Editor's note: Nissan has corrected quarterly global and North American operating profit figures that had been issued to Automotive News. This report has been updated.
YOKOHAMA, Japan -- Nissan Motor Co. reported a 12 percent slide in operating profit in the most recent quarter as foreign exchange rate losses, deteriorating sales mix and onetime costs for dealing with a vehicle inspection scandal in Japan offset only meager volume gains.
Operating profit declined to 210.5 billion yen ($1.98 billion) in the fiscal fourth quarter ended March 31, the company announced in its May 14 earnings report.
Net income fell 32 percent to 168.8 billion yen ($1.59 billion) in the January-March period.
Revenue dipped 0.9 percent to 3.42 trillion yen ($32.2 billion), as worldwide sales advanced 1.7 percent to 1.7 million vehicles in the three-month period.
Nissan's results were hit by the yen's appreciation against the U.S. dollar and other currencies. The company also booked a 20 billion yen ($188.3 million) charge for the faulty final inspections that hammered the company in the domestic market last year. Falling wholesale volume and deteriorating mix lopped off another 48.1 billion yen ($452.8 million) in the quarter.
Still, Nissan was able to make some progress on reining in marketing and selling expenses, a top priority for CEO Hiroto Saikawa. He is pivoting the company away from profit-draining fleet sales and incentives in the U.S. in an attempt to shore up brand value and margins.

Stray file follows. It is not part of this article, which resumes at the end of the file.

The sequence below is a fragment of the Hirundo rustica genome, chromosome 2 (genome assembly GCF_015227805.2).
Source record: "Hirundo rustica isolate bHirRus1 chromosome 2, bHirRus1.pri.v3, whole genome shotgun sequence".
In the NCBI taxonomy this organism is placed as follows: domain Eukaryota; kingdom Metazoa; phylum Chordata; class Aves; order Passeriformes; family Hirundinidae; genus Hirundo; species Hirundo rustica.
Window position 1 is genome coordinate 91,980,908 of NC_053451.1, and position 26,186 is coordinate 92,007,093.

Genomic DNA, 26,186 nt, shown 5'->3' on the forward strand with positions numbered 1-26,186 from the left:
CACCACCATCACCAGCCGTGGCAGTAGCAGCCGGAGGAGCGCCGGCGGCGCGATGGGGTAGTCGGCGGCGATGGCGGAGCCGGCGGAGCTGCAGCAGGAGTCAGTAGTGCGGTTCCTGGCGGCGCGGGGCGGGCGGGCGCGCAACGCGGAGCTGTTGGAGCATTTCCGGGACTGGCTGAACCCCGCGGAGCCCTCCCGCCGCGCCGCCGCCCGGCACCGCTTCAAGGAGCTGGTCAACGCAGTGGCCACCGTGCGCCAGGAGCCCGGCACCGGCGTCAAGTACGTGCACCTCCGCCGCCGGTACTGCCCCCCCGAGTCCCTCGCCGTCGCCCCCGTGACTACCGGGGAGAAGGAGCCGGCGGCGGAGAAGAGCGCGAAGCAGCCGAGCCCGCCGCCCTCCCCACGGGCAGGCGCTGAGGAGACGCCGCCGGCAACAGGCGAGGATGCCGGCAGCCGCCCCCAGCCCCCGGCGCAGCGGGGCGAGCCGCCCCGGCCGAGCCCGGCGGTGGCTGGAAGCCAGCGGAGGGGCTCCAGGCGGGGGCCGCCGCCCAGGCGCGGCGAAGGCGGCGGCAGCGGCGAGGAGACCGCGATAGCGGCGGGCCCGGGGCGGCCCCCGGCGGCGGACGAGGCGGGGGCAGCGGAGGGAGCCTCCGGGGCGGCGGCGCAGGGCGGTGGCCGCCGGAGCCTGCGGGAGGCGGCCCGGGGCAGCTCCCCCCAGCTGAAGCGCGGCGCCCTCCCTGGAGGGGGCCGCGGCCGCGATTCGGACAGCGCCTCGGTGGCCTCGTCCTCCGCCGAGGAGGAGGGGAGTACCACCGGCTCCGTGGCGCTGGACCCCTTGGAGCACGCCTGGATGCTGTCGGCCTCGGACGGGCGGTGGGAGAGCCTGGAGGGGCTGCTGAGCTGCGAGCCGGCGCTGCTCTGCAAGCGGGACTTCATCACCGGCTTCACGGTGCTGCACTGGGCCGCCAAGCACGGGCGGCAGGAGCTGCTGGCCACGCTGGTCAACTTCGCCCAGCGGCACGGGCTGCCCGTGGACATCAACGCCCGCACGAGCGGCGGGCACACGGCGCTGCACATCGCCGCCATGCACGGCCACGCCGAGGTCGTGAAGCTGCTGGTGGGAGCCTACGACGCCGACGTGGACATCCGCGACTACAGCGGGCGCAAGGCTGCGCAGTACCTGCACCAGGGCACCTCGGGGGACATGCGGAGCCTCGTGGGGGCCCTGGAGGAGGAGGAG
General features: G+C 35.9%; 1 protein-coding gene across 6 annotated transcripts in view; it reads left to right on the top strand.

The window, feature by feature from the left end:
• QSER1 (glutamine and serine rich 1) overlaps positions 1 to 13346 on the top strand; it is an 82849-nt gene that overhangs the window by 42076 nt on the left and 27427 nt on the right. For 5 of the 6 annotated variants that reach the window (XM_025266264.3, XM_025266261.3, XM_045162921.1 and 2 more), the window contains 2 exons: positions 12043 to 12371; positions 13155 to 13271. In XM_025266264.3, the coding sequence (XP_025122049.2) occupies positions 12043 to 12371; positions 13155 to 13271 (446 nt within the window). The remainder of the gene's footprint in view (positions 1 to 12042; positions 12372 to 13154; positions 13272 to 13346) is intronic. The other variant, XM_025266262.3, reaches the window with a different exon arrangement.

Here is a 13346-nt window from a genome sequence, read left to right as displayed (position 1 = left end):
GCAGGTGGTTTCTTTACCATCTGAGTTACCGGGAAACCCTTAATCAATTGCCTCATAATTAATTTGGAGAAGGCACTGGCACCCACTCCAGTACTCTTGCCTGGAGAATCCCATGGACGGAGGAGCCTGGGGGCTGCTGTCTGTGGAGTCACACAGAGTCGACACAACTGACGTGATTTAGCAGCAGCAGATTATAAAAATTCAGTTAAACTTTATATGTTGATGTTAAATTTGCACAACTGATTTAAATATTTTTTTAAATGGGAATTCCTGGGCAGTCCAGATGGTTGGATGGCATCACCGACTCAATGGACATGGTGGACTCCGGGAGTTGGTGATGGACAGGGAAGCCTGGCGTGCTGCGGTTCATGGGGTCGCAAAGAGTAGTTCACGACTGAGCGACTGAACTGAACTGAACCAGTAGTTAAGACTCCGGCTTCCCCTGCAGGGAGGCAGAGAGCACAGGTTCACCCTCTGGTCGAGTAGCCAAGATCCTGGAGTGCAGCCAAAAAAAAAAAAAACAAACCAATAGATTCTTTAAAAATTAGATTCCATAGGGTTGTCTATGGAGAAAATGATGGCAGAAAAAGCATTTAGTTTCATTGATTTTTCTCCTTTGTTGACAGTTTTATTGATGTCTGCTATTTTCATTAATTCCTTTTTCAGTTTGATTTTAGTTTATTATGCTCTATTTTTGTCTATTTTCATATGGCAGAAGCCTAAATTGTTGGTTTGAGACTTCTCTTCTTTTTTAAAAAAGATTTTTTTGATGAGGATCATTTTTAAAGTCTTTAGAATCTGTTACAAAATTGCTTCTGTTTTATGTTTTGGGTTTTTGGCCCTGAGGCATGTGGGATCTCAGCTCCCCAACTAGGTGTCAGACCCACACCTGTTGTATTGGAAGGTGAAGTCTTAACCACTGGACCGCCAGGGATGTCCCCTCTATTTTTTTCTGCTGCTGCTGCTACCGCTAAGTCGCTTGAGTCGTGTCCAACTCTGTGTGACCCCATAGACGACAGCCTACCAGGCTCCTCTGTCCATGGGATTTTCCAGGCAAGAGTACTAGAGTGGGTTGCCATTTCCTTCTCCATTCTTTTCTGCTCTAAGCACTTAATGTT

Cutbacks on the outlays boosted global operating profit by 40 billion yen ($376.6 million).
Still, operating profit in North America, Nissan's biggest sales center, declined 15 percent to 100.4 billion yen ($945.2 million) in the fiscal fourth quarter.That contrasts with a 30 percent drop in North American operating profit for the full fiscal year.
The decrease in quarterly regional profit came as North American sales volume retreated 3 percent to 530,923 vehicles in the January-March period, on declines in the U.S. and Mexico.
Saikawa said Nissan was prepared to sacrifice some volume to bolster margins.
"In the medium term, of course, we want to aim for further growth in the U.S. market," Saikawa said at the company's global headquarters while announcing financial results.
"But in the short term, including this fiscal year, profitability has to be improved. That is the most salient point. I want to be very clear on that. Profitability recovery is the largest point."
Nissan said it also made progress in reducing global inventory. The worldwide backlog of unsold vehicles shrank to 880,000 units in March, from 990,000 in January, it said.